PORTERDALE -- The chairman of the trustees for the Covington Elks Lodge asked the Porterdale City Council on Monday night to waive a penalty that is the result of the lodge not paying its city excise tax on the sale of mixed drinks for the past three years.
Trustee Chairman Ray Edwards told the council that the Elks Club was not aware that it owed any excise tax and expressed concern about a 1.5 percent per month penalty that the city now says the club owes in addition to the back taxes.
According to the state Department of Revenue, the excise tax of 3 percent on mixed drinks is charged by the local jurisdiction; the state excise tax on distilled spirits is paid at the wholesale level.
City Manager Bob Thomson said the Elks Club should have remitted the excise tax on its own to the city, but Edwards said the Elks Club never knew it owed a local excise tax until the treasurer received a copy of the city ordinance in February informing them of the tax.
The Elks Club Lodge is not the only establishment in Porterdale that is in arrears on its excise tax payments. City Clerk Judy Johnson said the Porterdale Bar and Grill has not made an excise payment since new owners took over in December. She also said that Jimbo's Grill at the Mill had not paid its excise tax since receiving its pouring license in July. The Oaks golf course is current on all payments, Johnson said.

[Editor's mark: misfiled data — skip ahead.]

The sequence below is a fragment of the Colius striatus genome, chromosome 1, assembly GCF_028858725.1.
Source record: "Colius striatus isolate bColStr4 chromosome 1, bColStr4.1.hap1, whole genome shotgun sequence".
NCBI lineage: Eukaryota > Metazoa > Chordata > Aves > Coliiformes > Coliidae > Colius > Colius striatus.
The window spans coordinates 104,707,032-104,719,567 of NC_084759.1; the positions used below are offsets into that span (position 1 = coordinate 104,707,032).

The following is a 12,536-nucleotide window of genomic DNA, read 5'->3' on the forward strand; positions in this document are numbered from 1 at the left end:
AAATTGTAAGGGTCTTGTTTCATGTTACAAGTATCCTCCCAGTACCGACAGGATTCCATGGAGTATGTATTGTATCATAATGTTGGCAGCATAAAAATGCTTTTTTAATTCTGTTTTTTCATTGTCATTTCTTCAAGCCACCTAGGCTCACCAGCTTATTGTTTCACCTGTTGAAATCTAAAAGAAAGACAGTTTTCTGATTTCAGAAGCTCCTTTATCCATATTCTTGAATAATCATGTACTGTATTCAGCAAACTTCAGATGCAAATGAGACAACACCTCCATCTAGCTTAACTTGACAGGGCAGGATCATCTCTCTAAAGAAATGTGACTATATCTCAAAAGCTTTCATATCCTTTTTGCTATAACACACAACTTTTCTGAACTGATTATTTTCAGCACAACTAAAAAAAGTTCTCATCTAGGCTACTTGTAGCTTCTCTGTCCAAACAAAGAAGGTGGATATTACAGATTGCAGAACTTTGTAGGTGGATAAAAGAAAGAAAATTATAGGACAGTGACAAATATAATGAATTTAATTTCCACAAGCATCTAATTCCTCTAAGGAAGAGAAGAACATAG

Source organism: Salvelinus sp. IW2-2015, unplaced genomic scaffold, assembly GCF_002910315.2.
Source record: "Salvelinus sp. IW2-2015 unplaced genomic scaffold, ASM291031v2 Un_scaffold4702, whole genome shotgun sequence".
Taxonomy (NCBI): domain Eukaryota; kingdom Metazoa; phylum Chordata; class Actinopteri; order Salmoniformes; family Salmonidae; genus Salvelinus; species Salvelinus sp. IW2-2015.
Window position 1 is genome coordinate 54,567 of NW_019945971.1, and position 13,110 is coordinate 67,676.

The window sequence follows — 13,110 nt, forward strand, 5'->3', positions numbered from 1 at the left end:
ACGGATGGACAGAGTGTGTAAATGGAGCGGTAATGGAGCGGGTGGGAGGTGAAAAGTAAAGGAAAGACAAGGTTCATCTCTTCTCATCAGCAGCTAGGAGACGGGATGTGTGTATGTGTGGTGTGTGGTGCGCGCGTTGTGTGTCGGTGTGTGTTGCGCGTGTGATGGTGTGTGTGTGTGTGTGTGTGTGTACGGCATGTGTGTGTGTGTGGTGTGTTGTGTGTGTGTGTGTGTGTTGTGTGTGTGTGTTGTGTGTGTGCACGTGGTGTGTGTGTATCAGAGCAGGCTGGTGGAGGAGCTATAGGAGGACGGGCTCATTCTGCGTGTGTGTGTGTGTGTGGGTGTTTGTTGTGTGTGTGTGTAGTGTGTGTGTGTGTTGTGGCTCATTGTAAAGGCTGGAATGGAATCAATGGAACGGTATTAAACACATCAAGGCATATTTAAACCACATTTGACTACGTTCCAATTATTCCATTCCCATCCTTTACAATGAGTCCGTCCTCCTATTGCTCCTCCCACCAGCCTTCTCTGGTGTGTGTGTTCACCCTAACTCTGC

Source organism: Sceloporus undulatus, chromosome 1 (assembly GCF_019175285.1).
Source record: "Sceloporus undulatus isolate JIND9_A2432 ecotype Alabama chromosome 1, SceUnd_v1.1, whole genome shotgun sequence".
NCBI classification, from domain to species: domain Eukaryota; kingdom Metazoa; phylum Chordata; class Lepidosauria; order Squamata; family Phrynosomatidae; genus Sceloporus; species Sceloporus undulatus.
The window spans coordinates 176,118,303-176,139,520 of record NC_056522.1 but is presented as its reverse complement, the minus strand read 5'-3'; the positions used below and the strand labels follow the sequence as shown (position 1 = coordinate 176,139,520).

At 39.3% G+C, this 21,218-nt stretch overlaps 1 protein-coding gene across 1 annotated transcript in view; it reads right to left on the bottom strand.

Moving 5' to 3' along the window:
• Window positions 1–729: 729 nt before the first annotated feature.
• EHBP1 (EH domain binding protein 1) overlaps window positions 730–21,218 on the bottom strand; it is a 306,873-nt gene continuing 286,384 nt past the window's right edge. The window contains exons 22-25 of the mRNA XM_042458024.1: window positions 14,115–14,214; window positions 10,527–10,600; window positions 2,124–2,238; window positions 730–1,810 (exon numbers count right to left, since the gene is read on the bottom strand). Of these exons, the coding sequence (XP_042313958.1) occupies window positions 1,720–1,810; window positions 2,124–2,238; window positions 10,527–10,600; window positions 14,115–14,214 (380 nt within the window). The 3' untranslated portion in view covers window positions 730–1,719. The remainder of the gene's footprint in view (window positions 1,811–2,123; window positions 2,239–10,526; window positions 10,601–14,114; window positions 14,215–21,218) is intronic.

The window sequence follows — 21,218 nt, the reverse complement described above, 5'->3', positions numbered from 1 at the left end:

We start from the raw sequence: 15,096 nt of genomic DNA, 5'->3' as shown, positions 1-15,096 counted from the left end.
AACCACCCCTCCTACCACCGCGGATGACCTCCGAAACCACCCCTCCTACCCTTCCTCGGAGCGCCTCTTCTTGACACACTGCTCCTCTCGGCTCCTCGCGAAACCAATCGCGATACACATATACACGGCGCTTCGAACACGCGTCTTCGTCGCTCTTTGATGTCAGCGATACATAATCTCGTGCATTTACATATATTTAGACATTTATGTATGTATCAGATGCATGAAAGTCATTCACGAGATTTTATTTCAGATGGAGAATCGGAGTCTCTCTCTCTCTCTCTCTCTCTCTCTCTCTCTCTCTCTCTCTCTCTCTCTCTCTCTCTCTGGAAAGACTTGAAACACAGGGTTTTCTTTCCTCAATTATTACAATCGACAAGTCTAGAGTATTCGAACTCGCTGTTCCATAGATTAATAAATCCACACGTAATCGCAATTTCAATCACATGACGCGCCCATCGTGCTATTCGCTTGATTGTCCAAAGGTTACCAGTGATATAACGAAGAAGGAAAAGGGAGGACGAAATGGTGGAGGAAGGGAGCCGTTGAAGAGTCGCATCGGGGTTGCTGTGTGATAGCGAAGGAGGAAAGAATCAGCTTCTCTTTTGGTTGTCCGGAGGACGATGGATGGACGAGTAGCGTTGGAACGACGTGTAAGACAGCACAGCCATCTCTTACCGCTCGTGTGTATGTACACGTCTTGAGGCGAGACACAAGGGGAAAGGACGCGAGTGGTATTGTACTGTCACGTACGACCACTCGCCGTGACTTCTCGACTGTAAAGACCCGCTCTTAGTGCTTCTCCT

The excise tax on mixed drinks is due by the 15th of each month. Johnson said a typical monthly payment would be in the $90 range.
Monday night, Edwards said the members now know that the tax is owed but asked that the late penalty be waived out of consideration of the Elks Club's nonprofit status.
Edwards also asked that the city reduce the cost of a pouring license for distilled spirits for the Elks Club, citing the club's nonprofit status and community service efforts. Edwards pointed out that Elks Clubs in other counties pay reduced license fees.
The City Council is scheduled to discuss Edwards' requests at a work session Tuesday night at 6:30 at City Hall.
In an interview Wednesday, Edwards said the lodge pays $500 for a beer and wine license and $2,500 for a pouring license for distilled spirits. The lodge has not yet paid the $2,500 for 2012 in full but is paying for the license in quarterly installments, which the city has allowed.
Edwards said he believes the $2,500 license fee is too high for a nonprofit to pay.
"We'll be lucky to sell $2,500 worth of liquor in a year," he said.
He also acknowledged that the Elks Club owes the back excise taxes and will pay them. He said the lodge will have to do some research to determine how much is owed.